We Can't Do It Alone: How Powerful Men Can Champion Women's Equality with Andy Healy
Hello, and thank you for joining me for another rich, stimulating conversation about women’s empowerment!
If you haven’t caught up on my article about the INCREDIBLE interviews I’ve shared so far you should take a look here.
It has been such a joy to revisit these insightful and inspiring conversations, and I am so excited about the one I’m going to share with you today.
When I decided to put together the International Women’s Day Interview series, I was intentional about not just talking to some of the game-changing women that I know. I decided to get the male perspective too.
Because, sisters, there is a LOT of work to do. And our strides towards equality and equity are much longer when we have purposeful men on our side.
And believe me, I picked an amazing one to dive into this essential topic with - Andy Healy.
Andy is the Managing Director of Tefl Org, a female-founded award-winning Scottish enterprise.
He joined the organisation with over 20 years of experience in the publishing sector, most recently building market-leading consumer brands for Immediate Media and BBC Magazines.
Using his expertise to grow the business, Andy is focused on delivering accessible, premium quality learning across international markets, particularly in the US.
Most importantly, Andy is also husband to George and a devoted Dad to two daughters and a son. So his drive to champion women’s equality is incredibly personal, as he wants to create a better, fairer world for his children - particularly his daughters.
As a leader, Andy is all about trying to even the playing field. And one point we kept coming back to is that equality, equal opportunities, and equal access are crucial - but they are only relevant if everyone begins at the same starting line.
And although there have been improvements, we ladies are starting so much further back than our male counterparts. There is so much injustice for so many people, and a lot of work is needed to correct it.
The misconceptions and mischaracterisations can be overwhelming, right?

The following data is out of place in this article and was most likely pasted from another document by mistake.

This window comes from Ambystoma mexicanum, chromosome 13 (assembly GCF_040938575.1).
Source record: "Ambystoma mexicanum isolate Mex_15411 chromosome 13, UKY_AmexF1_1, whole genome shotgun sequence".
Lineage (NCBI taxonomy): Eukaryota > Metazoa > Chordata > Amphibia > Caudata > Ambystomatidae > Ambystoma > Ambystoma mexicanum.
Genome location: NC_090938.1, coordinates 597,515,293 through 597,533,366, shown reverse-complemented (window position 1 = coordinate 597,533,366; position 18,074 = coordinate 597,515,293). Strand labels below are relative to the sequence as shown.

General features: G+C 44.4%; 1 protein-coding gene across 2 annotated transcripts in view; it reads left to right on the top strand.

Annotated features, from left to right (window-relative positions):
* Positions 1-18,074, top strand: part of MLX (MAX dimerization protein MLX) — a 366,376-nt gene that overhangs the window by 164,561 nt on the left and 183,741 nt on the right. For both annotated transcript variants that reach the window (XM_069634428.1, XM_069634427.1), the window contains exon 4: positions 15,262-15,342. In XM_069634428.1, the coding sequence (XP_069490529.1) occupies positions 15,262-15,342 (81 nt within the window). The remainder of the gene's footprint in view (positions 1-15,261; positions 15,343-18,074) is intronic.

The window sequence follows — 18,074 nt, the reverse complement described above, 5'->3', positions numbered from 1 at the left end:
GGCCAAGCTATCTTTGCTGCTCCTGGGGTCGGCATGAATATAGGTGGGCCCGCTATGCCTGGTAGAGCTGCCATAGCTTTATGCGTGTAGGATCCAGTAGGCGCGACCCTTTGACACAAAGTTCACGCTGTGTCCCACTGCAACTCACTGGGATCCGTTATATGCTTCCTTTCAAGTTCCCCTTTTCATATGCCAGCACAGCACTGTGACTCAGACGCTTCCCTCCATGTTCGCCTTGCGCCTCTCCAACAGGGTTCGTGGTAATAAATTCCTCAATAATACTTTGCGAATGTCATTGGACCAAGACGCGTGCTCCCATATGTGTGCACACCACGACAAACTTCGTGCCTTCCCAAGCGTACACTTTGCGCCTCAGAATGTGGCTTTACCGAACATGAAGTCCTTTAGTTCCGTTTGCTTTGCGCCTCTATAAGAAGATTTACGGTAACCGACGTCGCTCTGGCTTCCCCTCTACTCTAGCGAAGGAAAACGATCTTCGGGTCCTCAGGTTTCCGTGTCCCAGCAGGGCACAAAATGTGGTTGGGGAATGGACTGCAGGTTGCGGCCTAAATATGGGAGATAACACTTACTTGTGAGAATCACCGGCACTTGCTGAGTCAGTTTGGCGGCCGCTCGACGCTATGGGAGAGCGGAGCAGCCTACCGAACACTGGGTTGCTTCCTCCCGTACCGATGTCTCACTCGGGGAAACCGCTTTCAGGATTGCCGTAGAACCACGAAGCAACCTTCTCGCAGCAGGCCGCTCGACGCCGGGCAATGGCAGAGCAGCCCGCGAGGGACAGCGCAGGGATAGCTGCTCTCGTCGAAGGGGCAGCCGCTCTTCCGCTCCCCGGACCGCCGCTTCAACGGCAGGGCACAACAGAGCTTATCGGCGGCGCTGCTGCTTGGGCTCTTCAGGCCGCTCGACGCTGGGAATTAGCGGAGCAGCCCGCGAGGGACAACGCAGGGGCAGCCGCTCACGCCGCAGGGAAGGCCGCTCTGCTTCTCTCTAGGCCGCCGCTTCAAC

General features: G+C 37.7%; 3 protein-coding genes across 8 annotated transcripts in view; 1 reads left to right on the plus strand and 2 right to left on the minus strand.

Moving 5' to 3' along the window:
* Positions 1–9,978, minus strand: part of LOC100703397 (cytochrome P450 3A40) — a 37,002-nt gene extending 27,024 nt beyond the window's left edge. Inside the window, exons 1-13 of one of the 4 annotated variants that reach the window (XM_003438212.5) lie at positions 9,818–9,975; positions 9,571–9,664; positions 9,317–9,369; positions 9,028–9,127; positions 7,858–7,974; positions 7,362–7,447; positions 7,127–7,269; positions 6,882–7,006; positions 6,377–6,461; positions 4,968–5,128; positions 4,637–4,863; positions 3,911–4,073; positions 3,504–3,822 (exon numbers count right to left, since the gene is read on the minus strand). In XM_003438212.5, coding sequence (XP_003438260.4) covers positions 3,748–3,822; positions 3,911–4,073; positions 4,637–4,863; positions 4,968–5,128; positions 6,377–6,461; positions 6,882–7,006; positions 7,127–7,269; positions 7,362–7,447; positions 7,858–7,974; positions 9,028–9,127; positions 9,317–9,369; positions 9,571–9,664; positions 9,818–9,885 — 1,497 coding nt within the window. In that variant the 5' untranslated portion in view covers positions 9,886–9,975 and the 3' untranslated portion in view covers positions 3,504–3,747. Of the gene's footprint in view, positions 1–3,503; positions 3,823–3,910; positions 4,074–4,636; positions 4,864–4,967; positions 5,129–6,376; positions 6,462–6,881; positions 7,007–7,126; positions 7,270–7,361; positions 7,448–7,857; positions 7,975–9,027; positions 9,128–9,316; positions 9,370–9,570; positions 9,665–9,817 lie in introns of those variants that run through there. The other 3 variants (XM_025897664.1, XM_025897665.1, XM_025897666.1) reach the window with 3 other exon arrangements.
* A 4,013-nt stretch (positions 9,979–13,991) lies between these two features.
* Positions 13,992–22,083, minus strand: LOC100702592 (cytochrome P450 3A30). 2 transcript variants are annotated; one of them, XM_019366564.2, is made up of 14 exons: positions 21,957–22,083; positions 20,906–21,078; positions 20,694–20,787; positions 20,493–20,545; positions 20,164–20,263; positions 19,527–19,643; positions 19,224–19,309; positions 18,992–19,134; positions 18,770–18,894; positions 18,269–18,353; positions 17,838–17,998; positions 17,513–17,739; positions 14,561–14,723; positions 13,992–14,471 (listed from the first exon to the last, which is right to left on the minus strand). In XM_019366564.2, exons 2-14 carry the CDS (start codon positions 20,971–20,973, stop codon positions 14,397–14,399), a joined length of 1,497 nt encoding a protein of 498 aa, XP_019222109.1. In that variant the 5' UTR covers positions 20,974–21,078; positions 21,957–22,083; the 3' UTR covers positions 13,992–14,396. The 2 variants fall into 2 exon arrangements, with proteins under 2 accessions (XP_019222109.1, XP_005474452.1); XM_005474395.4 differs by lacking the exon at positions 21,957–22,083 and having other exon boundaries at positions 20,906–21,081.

If we’re empathetic? That means we must be flaky and unreliable.
Creative? We’re too quirky, too odd to understand.
And as for being ambitious? Woah ladies, you might come across as headstrong.
We aren’t allowed to be too emotional. Too driven. Too angry.
I don’t know about you - but I have had ENOUGH.
Hearing Andy acknowledge all of this helped me feel so seen. And I know it will help you too.
We also talked about the paradoxical idea of a ‘working mother’. Really, there’s no such thing, because we’re expected to be 100% both at all times.
When we take a step back, the ‘allowances’ we get in the workplace, just don’t work. Flexible working sounds great, but we are rushing into the office, cramming the same amount of work into a small period, and then rushing off to pick up our kids.
It’s got burnout written all over it.
We need to be given the tools to manage our priorities so we will stay happy, healthy, and whole.
And this also opens up a deeper divine question: What does success look like to you?
Is it the hours that you work?
Or the quality of your output?
Is it about quality time with the people you treasure most?
Or rushing around and never being truly present in any aspect of your life?
And this question about success extends both ways. There is a huge expectation and pressure on men to work and be the provider for their families, which can lead them to miss key milestones. The time they will never get back with their children.
We all - men and women - want to do great work in the world. We need to change the starting line to create a world where EVERYONE can do this, without compromising the most important parts of life.
What you are trying to achieve?
What blocks are stopping you from getting there?
By recognising this, you can decide what you do need, and get loud in asking about it.
The structure and society we have been brought up in have shaped us and created limitations to who we believe we are, and what we think we are capable of.
The real secret is supporting people in who they are. That is what Andy and I strive to do. We need to bring the world back into balance so everyone feels they can embrace all of who they are, not just the bits they think will be welcome at the table.
Andy’s desire to contribute positivity and use his leadership position for change is truly inspiring. His commitment to creating a world where his daughters believe anything is possible fills me with hope and possibility. It is my heart’s deepest desire that more powerful men follow his example to champion women’s equality, so we can all thrive together in harmony.
I left our conversation with even more vigour to continue fighting not only blatant misogyny but also the toxic undercurrent of oppression we all experience every day.
I would love it if you could find the space and time to listen to our conversation in full. Then talk to the men in your life and tell them what you need - and find out if they are feeling a different kind of pressure too.
You can watch our entire interview here.